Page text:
The very first LEGO brick was sold in 1949, and was called an Automatic Binding Brick. Just like the modern LEGO bricks in our collection, this brick had studs which could be used to connect the top of one brick to the bottom of another. However, its because automatic binding bricks has hollow, construction made with these bricks were a bit unstable. This inspired the inventor of the LEGO brick, Gottfried Kirk Kristiansen, to spend night and day trying to figure out how to give LEGO bricks more grip power. Eventually he came up with a brilliant idea -- tubes! The newly redesigned LEGO brick was born and introduced to the toy market in 1958. Since then, more than 2500 different LEGO elements have been designed, and over 327 billion LEGO elements have been
produced by their factories!
The basic parts of a LEGO brick.
Mostly all the LEGO systems have been derived from the LEGO bricks. LEGO system is an open ended systems which enables us to make whatever we imagine!! Based on the stud-and-tube coupling system that is used to connect LEGO bricks), it works on the principle of stacking elements together to build models. Every LEGO System element is derived from the two most basic elements, bricks and plates.
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A brick is defined as an element that is at least 8mm wide, 8mm deep and 9mm thick, and has at least one stud on top. A plate is similar to a brick, but is 1/3 the thickness of a brick in height. This shows that three plates add up to the size , height of one brick.
It features several special plates, including a group of plates with no studs on top called tiles. You can use tiles to provide a more finished look for your model. Another special plate called a half stud has only one stud on top so elements that you stack on top of it will shift slightly. Although not as thick as a standard plate, base plates form an excellent starting point for your models, as they ensure that the base of your structure will stay stable as you build.
Another basic element of LEGO system is the roof brick, mostly used for making roofs on houses and buildings. Roof bricks also make great noses for large-scale figurines! A roof brick is identified by the fact that it looks like a regular brick with one side flattened. The pitch, or angle, of a roof element is either 30Â° or 45Â°. A 45Â° angle has a steeper slope than a 30Â° angle, which means that you can make a steeper roof with a 45Â° roof brick.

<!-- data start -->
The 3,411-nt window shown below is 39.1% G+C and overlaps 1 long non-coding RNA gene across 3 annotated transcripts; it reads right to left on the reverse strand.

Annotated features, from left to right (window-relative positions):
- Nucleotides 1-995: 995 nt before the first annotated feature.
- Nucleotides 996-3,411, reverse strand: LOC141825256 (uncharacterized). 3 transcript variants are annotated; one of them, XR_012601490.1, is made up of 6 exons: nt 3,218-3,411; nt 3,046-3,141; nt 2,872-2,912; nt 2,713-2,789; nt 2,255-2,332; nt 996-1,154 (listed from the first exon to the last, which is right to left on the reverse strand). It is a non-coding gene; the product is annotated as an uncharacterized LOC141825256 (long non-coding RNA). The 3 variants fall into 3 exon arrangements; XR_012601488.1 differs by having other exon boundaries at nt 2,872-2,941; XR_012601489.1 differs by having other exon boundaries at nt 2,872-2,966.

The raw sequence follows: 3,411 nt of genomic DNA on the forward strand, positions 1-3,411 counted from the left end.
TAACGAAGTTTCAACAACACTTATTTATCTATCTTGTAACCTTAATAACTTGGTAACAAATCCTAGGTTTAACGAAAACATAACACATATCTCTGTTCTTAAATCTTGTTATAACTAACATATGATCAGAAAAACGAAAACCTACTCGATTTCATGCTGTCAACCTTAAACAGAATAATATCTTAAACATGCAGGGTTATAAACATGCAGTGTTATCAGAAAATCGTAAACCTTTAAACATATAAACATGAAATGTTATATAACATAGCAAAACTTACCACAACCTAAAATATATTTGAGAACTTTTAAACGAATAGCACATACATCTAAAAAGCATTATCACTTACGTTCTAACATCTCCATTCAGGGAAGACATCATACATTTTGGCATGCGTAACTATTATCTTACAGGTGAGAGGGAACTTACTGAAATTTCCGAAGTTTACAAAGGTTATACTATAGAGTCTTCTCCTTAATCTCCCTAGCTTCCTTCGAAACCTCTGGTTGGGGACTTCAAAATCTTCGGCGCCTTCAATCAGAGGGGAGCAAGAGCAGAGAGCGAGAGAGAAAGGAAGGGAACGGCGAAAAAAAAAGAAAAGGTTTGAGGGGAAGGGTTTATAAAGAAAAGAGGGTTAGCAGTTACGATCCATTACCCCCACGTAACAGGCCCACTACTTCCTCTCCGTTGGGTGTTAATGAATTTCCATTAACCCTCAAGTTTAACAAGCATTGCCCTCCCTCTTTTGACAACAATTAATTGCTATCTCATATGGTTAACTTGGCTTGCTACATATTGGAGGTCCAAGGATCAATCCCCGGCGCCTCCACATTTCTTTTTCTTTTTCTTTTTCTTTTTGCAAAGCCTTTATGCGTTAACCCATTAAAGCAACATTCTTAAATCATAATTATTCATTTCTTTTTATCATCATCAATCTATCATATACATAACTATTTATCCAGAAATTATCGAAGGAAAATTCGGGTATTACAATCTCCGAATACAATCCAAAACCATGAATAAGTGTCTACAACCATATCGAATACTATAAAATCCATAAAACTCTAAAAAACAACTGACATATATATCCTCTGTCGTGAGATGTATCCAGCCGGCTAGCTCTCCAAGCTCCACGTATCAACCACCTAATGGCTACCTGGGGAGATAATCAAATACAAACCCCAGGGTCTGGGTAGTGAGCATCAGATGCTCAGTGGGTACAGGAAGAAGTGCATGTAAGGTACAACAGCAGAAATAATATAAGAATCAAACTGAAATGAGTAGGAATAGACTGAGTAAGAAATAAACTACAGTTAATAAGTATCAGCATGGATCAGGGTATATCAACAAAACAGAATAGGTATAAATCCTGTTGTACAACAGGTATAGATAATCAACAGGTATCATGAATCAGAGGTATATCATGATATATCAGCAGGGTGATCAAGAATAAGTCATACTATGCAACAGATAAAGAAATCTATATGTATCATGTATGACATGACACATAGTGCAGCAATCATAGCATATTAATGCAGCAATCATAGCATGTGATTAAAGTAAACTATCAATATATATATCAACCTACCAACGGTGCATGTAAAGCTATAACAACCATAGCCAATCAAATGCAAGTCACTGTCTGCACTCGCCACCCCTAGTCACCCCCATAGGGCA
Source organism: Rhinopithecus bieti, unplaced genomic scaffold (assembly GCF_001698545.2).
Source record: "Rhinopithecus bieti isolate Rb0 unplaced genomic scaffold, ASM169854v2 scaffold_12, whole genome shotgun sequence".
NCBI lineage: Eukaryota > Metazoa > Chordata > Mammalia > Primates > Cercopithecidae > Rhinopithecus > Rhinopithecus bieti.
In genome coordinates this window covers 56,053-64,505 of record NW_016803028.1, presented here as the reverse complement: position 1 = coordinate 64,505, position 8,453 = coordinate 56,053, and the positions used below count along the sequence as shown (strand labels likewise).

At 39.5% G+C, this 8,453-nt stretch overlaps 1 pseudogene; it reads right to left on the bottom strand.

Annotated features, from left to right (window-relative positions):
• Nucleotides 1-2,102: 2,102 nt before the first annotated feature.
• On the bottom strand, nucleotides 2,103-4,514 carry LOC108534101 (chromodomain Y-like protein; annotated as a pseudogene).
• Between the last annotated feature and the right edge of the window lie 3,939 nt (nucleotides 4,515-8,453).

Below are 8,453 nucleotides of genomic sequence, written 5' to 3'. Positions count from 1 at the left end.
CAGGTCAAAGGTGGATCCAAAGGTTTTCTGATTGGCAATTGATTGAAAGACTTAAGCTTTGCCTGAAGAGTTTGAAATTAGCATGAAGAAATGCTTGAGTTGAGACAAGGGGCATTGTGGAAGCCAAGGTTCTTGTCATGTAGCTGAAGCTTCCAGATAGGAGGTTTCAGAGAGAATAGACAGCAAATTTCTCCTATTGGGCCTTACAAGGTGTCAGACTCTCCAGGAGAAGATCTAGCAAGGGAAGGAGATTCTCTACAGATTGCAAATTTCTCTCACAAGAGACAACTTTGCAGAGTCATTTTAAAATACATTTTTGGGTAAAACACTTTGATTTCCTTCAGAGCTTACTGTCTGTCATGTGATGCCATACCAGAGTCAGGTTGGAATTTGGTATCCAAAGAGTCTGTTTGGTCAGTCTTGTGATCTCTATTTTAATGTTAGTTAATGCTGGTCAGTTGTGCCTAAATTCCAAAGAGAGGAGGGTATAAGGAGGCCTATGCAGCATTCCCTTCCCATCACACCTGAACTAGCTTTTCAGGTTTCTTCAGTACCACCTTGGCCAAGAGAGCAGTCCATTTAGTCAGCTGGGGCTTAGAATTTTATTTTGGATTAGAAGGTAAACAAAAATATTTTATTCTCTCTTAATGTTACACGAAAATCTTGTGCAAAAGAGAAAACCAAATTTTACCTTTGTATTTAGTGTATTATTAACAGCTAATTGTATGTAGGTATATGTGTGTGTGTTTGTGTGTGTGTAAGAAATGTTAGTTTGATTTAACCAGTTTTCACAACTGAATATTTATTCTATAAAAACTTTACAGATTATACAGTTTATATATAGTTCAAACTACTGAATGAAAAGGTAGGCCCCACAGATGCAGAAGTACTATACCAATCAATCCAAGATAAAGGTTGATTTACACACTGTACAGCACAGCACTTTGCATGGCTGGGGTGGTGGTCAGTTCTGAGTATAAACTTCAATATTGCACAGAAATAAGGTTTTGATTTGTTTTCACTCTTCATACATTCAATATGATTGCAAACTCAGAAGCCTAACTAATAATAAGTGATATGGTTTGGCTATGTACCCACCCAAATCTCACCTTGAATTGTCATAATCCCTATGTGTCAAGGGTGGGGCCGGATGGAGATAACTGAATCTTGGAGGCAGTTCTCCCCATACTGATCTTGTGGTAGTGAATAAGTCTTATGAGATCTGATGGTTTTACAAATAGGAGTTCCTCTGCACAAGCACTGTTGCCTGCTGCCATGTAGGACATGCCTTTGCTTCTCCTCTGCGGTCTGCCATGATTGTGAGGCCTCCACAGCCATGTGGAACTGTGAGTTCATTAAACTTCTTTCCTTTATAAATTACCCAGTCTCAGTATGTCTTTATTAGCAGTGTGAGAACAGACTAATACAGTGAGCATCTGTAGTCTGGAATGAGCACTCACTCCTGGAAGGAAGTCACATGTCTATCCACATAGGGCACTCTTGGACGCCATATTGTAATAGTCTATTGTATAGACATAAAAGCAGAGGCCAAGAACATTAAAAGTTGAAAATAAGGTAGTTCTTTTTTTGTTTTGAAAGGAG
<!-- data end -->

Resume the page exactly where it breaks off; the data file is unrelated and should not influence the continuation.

The LEGO TECHNIC building system was first released in 1977,it was developed so inventive builders could create even cooler LEGO models that amble, cavort, wobble, quake, and otherwise move in all sorts of fantastic and imaginative ways. The TECHNIC system includes specific elements such as axles, beams, connector pegs, and gears, which are all generally compatible with the standard LEGO System elements. one can use these TECHNIC elements to add lots of movement and functionality to their LEGO models.
When designing a TECHNIC model which comprises of moving parts, one should first spend some time studying how things move in the world around them. Take a good look at the bike, and see how the wheel turns when pedalled. Watch how the gears mesh as you turn the crank on a simple can opener. Study how your pet moves its legs as it runs from your kid sister.
Movement is generally regulated by basic mechanical principles, and TECHNIC models which involve movement can be called machines. Whether it's very simple or highly complex, a machine is something that helps you perform work. Machines actually transfer energy (for example from your bikes' pedals to its wheels), and can be used to make something move faster (or slower), change direction, or work harder.
Mr Christiansen's heirs decided to work on by the family business. They invested some DKr800m of their own money and appointed Mr. Jorgen Vig Knudstorp, a former management consultant at McKinsey, to get their company back on its path. After talking to toy retailers, who told him not to deal with Lego's brand or its core products, so he decided to fix it rather than reinventing the firm, which had gone astray when it branched out into businesses it did not understand.
Always on Time
Marked to Standard
The logic of diversification was compelling, says Mr Knudstorp, but Lego went about it the wrong way. It tried to become a brand with its own range of watches, clothes and video games. And as it tried to catch attention of more girls, it deviated from its main customers, boys aged five to nine. "We had become arrogant-we didn't listen to customers any more," says Mr Knudstorp.